Implication for prevention and control interventions
Findings from this study have several implications for environmental health and safety interventions. Awareness of the reality and magnitude of noise induced health hazards associated with exposure to generator noise must be raised among the users of this energy source. This is needed to enable individuals adopt necessary prevention an aware d protective measures while utilizing a generator. Various oppourtunities and channels of information dissemination including print and electronic media should be made readily accessible to generator users.
Generator users must be made aware that poor condition of generators increase the noise levels produced. The main sources of noise in a generator are the cooling fan cover, silencer shell, silencer cover and engine crankcase. (24) These parts need to be maintained regularly as poor conditions of these parts contribute to high noise levels produced from electric generators.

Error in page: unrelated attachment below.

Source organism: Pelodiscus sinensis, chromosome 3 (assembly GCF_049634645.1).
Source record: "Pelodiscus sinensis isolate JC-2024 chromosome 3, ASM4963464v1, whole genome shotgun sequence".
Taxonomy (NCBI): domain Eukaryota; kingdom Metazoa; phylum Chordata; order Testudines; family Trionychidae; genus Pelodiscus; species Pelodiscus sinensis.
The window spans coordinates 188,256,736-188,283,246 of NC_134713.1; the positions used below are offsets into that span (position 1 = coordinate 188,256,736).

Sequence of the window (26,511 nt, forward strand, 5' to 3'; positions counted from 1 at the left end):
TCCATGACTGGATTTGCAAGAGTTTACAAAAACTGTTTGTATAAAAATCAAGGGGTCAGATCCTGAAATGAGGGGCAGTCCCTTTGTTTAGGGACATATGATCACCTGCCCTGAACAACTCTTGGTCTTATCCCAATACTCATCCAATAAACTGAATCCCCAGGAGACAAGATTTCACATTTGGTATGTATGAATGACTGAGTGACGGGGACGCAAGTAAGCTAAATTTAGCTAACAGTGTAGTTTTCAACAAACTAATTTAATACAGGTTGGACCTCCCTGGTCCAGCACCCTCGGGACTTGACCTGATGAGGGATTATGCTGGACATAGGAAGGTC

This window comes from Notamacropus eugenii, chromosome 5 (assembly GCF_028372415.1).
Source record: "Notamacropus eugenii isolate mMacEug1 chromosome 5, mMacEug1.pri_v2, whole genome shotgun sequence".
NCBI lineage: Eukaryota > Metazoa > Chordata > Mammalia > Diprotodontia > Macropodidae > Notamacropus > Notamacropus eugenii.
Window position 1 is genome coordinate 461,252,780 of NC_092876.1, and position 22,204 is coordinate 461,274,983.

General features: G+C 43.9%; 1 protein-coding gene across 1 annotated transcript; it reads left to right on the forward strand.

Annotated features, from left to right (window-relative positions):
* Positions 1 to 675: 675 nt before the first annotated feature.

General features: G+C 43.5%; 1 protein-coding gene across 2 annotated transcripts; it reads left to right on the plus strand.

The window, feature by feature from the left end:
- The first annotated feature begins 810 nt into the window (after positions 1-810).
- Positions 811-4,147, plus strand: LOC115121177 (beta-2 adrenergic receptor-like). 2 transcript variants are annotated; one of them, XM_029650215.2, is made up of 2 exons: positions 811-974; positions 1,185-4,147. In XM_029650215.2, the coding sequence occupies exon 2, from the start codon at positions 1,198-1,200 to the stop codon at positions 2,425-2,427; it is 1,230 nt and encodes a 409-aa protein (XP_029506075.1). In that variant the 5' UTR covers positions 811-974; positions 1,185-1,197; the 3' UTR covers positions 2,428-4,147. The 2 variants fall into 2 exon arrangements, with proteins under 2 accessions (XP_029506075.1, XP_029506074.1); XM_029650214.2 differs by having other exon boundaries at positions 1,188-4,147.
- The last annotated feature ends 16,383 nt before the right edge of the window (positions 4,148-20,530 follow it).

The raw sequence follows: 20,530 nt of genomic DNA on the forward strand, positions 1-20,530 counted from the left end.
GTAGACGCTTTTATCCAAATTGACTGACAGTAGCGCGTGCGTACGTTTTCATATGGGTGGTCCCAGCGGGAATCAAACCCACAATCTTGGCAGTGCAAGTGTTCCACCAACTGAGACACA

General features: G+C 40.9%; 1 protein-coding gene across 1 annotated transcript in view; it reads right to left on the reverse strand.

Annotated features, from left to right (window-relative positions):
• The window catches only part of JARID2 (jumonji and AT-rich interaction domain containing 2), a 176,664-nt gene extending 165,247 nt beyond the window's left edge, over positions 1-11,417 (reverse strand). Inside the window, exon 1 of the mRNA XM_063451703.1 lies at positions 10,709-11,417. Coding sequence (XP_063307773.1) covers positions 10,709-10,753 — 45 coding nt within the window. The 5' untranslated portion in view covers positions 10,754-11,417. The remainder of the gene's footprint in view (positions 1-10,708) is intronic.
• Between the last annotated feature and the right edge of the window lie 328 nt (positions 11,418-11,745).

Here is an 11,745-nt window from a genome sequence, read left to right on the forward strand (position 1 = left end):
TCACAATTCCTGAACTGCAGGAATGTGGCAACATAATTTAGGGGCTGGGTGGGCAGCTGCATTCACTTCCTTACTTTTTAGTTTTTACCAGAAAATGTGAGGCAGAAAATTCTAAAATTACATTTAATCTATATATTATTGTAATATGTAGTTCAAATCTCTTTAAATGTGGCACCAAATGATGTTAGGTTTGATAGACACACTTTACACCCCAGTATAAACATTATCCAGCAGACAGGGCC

Furthermore, employers must protect their workers ensuring that the workplace is safe for work. The Federal Environmental Protection Agency now Nigeria Environmental Standard Regulation Enforcement Agency (NESREA) requires employers to provide employees with proper protection against the effects of noise exposure when sound levels exceed an 8- hour time weighted average (TWA) of 90 dBA (Permissible Exposure Level). (25) Such measures include modifications of the machinery, the workplace operations, the layout of the workroom and provision of adequate personal protective equipments (PPE). In fact, the best approach for noise hazard control in the work environment, is to eliminate or reduce the hazard at its source of generation, either by direct action on the source or by its confinement. (26)